A C919 aircraft is seen outside a hangar at the manufacturing base of Commercial Aircraft Corp of China in Shanghai. The country's homegrown passenger jet is likely to receive airworthiness certification from the European regulator, a key step to enter the Western market. (Xinhua)
China's homegrown passenger jet C919 is likely to receive airworthiness certification from the European aviation safety regulator, a key step for the narrow-body aircraft to enter the Western market, officials said yesterday.
Patrick Ky, executive director of the European Aviation Safety Agency, said at an inaugural session of an aviation safety conference in Shanghai yesterday that certifying the C919 was part of ongoing talks for a bilateral air safety agreement between the two regions.
The Civil Aviation Administration of China is conducting airworthiness tests on the C919, said Li Jian, deputy director of CAAC.
The airworthiness tests measure the aircraft's suitability for safe flight, and the airworthiness certificate is issued by the national aviation regulator.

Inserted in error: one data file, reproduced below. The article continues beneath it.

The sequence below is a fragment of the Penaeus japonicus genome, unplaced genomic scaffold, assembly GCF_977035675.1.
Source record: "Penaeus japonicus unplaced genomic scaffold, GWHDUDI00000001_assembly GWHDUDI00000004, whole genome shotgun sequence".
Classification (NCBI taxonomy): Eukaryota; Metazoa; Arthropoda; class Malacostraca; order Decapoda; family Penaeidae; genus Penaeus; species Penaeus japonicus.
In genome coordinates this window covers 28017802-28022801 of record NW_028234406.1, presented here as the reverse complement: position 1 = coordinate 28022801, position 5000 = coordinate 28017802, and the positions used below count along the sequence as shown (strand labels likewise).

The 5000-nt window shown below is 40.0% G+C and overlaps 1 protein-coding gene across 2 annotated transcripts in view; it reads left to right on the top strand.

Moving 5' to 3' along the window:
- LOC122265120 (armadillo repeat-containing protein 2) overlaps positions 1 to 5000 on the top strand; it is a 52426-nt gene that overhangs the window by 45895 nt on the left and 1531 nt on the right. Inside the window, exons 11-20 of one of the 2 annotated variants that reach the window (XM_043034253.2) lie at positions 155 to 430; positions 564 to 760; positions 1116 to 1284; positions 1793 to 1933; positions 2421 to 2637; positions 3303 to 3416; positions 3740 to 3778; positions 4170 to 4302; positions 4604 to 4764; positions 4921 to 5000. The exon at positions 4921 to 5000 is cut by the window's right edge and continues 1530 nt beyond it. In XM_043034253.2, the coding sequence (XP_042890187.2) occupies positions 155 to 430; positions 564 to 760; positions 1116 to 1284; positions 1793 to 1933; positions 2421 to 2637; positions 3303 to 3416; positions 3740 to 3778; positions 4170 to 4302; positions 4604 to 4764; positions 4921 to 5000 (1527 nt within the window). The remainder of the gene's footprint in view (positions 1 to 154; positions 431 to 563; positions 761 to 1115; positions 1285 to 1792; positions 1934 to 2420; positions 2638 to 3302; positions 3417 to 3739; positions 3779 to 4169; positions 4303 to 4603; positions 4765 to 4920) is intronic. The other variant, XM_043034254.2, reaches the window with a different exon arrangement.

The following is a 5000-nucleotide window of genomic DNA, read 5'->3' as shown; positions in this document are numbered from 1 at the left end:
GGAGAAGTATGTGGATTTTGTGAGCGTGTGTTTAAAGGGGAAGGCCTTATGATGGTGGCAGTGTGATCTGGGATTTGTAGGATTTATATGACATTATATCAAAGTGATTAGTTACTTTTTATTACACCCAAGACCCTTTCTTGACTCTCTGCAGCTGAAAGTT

Once the EASA certifies the C919's airworthiness, the single-aisle aircraft can be sold to European countries. China and the United States are also negotiating a bilateral airworthiness agreement, the CAAC has said.
The aircraft has completed 118 tests, including 21 taxiing tests, and is ready for its maiden flight, He Dongfeng, general manager of the Commercial Aircraft Corp of China, told the conference.
Shanghai Airport Authority said the plane's maiden flight is scheduled for early May.
The C919, with 168 seats and a range of 5,000 kilometers, will compete with the updated Airbus A320 and Boeing's new-generation 737.